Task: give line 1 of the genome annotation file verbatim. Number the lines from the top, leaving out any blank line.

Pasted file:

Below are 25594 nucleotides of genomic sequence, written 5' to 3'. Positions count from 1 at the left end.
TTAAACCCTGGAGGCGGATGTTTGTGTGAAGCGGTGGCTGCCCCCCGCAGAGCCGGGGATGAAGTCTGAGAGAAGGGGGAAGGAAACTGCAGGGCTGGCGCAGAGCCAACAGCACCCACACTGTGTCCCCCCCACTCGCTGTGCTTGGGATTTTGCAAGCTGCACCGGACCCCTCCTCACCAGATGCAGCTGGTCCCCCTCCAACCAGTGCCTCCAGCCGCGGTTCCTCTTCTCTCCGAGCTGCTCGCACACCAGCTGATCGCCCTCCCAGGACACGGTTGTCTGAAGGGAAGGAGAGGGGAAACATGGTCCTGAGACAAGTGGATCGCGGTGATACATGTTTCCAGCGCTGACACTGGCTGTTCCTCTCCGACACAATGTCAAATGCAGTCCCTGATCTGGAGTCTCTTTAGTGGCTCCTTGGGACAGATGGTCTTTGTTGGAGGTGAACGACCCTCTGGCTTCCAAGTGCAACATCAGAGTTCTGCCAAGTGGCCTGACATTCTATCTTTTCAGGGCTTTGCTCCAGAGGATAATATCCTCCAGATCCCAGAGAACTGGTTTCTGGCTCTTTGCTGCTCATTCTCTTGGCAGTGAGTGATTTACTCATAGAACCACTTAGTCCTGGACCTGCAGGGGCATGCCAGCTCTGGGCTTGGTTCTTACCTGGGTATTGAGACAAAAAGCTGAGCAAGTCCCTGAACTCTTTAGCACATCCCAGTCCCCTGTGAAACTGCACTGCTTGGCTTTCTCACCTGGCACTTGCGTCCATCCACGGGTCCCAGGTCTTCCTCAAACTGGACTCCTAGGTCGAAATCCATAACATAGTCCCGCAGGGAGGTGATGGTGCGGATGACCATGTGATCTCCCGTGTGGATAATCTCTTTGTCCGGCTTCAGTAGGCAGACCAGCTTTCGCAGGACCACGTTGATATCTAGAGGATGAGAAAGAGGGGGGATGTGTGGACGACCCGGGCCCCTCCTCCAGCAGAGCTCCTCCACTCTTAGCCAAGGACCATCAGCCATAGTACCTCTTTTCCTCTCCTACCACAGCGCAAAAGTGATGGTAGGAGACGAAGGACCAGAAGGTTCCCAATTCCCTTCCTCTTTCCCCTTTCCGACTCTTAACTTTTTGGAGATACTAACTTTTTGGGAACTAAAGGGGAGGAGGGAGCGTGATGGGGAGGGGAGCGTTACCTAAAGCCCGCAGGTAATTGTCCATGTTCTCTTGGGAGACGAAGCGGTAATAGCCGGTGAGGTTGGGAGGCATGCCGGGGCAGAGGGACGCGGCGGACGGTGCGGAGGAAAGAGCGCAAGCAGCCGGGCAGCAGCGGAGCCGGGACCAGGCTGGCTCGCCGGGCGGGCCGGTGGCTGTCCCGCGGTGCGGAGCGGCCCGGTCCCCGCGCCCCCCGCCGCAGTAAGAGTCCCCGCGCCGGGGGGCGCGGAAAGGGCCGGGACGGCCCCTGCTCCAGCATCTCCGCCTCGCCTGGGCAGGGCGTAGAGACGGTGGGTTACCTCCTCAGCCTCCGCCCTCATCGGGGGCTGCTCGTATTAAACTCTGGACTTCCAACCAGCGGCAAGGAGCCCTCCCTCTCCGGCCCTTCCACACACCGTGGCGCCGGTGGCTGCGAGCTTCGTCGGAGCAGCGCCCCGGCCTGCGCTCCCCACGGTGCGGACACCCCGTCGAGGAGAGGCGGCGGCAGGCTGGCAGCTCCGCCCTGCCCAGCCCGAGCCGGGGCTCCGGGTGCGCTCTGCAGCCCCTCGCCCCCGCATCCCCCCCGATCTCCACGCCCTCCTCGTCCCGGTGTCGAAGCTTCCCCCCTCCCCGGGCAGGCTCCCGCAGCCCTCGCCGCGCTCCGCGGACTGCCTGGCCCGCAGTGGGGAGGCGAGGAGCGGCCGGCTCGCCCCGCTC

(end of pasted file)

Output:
Below are 25594 nucleotides of genomic sequence, written 5' to 3'. Positions count from 1 at the left end.